Military Aviation

As the KF-21 Boramae awaits its maiden flight, its AESA Radar Performs well during airborne testings

2022 will be the most crucial year for KF-21 Boramae (Hawk) as it is scheduled to conduct its first flight.

2022 will be the most crucial year for KF-21 Boramae (Hawk) as it is scheduled to conduct its first flight.

As the photos in this post show, since the roll-out the first prototype aircraft last year, several KF-21 prototypes have been undergoing various ground tests.

Lockheed Martin is an official partner of the KF-X program. When the Republic of Korea Air Force acquired 40 F-35A jet fighters from LM, one of the major clause in the contract included technology transfers, four of which were categorized as “core technology” necessary for KF-21’s development.

The four “core technology” were: Active Electronically-Scanned (AESA) Radar, Radio Frequency (RF) Jammer, Electro-Optical Targeting Pod (EO-TGP), and Infrared Search and Track (IRST).

However, the US Congress deemed them to be too sensitive, and the technology transfer did not push through. This put the KF-X program in danger, and many in South Korea doubted the feasibility of the program without these technology.

After an in-depth feasibility study, however, the Agency for Defense Development (ADD) concluded that these technology could be developed indigenously. This feasibility study put the KF-X program back on track and it arrived where it is today.

The AESA radar development is without a doubt the most high-profile development program out of the four, and by all accounts, it is said to be going smoothly. According to Republic of Korea Armed Forces’ Facebook page, prototype radar has undergone numerous airborne testings and is said to have performed well. Development of other systems are also said to be going well through indigenous R&D or through cooperation with international partners.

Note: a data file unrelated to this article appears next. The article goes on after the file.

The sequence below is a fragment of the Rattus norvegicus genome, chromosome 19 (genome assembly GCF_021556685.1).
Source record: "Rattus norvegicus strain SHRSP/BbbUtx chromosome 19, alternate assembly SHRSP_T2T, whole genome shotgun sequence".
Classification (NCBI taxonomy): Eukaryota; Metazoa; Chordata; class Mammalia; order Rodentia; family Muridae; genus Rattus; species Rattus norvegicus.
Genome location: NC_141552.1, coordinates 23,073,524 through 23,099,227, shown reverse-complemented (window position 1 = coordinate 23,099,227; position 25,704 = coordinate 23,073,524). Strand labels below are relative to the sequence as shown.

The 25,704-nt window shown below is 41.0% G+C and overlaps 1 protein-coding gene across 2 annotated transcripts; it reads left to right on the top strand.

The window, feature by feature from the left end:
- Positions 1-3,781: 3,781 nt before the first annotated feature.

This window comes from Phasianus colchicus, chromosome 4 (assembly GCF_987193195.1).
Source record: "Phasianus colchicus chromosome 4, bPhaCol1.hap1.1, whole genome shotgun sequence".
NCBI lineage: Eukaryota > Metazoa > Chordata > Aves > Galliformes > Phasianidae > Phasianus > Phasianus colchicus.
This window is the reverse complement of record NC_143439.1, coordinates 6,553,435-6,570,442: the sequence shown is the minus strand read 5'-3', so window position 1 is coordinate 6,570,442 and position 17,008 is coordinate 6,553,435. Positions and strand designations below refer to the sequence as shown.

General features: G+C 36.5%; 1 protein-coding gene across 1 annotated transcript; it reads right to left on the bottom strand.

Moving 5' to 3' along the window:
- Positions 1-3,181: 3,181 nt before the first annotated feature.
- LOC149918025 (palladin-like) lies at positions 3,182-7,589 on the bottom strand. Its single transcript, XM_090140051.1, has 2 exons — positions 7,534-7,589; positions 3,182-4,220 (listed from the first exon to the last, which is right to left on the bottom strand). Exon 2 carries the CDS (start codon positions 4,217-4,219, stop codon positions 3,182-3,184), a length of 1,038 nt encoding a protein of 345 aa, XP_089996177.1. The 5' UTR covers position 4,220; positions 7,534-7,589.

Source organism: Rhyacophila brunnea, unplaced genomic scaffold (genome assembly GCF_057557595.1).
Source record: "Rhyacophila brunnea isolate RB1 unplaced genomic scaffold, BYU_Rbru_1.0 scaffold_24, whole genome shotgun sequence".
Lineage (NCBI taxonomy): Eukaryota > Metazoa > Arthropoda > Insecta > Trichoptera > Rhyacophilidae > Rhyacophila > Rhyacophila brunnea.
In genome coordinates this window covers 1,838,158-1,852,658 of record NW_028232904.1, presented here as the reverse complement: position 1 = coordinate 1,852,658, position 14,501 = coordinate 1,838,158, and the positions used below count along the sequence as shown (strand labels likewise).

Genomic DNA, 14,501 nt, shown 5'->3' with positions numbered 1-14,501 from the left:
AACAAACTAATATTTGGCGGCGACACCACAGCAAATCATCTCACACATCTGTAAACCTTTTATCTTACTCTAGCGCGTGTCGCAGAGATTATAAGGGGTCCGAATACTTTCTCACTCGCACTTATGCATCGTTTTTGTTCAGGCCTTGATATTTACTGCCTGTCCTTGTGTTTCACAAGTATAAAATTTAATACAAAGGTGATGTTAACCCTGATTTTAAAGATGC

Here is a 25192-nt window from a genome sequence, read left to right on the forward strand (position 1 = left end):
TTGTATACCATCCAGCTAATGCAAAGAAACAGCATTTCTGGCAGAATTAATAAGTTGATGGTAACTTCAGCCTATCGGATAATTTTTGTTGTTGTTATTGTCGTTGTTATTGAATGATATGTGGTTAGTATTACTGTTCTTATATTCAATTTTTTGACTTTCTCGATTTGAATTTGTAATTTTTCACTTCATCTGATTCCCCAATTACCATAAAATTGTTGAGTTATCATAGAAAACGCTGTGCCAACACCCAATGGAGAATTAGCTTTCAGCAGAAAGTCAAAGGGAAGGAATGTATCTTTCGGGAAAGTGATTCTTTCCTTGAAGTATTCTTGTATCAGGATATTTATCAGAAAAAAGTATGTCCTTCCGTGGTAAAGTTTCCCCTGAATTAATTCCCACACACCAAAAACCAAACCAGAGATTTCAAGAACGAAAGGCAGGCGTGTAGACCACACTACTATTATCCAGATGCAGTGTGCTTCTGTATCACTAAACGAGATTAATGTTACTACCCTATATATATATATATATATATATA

Because these “core technology” are considered extremely sensitive and are intellectual properties of South Korea, any exported systems will be maintained by South Korean engineers. For example, KF-21 exported to Indonesia will have to be overseen by South Korean engineers when radars and other sensitive subsystems need to be maintained.

This is not unique to the KF-21. Most, if not all, major defense manufacturers impose similar requirements to safeguard sensitive technology. Users of the F-15E and F-35 variants cannot freely maintain their aircraft without Boeing or Lockheed Martin engineers, for example.

As already reported, the KF-21 Boramae supersonic stealth jet fighter was unveiled on Apr. 9, 2021.

According to KAI, the aircraft is designed to be able to fly at a maximum speed of Mach 1.81, with its flying range reaching 2,900 kilometers.

Featuring dimension of 16.9m x 4.7m x 11.2m, KF-X is larger than F-16 and is of similar size as F-18. Development of KF-21 began in earnest on January 2016 and the assembly process began in 2019 after Critical Design Review (CDR) was completed in 2018. The KF-21 is expected to replace Republic of Korea Air Force (ROKAF) F-4 and F-5 (and eventually even F-15K and KF-16) fighters and will operate alongside the more advanced F-35A in ROKAF inventory.

The KF-21 is a joint project between South Korea and Indonesia in which Seoul holds 80% of shares while Jakarta seeks 20%.

Photo credit: Republic of Korea Armed Forces

Dario Leone

Dario Leone is an aviation, defense and military writer. He is the Founder and Editor of “The Aviation Geek Club” one of the world’s most read military aviation blogs. His writing has appeared in The National Interest and other news media. He has reported from Europe and flown Super Puma and Cougar helicopters with the Swiss Air Force.

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